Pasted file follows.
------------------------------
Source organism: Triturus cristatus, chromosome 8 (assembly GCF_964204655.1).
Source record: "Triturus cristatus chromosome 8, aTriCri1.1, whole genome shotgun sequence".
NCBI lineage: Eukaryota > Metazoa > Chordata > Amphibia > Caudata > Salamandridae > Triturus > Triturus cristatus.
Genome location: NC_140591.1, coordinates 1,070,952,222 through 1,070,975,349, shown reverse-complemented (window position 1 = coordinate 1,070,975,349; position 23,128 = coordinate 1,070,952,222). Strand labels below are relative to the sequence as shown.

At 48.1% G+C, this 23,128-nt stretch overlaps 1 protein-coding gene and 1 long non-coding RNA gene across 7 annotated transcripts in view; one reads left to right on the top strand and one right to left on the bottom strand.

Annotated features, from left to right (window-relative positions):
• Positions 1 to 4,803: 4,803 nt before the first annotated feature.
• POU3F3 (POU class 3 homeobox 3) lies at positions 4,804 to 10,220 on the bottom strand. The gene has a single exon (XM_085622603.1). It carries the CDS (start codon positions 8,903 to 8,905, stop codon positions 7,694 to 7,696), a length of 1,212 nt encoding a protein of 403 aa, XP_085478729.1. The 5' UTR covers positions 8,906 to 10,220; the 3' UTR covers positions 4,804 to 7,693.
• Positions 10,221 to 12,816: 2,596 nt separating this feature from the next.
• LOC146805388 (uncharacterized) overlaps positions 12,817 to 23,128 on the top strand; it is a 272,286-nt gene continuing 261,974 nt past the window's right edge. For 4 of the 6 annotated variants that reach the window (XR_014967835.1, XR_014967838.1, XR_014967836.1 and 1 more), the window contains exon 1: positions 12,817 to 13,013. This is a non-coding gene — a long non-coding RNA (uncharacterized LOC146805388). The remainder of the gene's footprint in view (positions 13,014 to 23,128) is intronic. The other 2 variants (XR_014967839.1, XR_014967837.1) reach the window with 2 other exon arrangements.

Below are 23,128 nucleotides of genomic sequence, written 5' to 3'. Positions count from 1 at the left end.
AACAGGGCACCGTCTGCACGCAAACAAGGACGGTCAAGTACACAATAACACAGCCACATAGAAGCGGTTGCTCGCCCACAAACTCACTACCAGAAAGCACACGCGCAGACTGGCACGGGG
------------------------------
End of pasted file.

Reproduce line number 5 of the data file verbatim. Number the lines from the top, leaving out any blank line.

At 48.1% G+C, this 23,128-nt stretch overlaps 1 protein-coding gene and 1 long non-coding RNA gene across 7 annotated transcripts in view; one reads left to right on the top strand and one right to left on the bottom strand.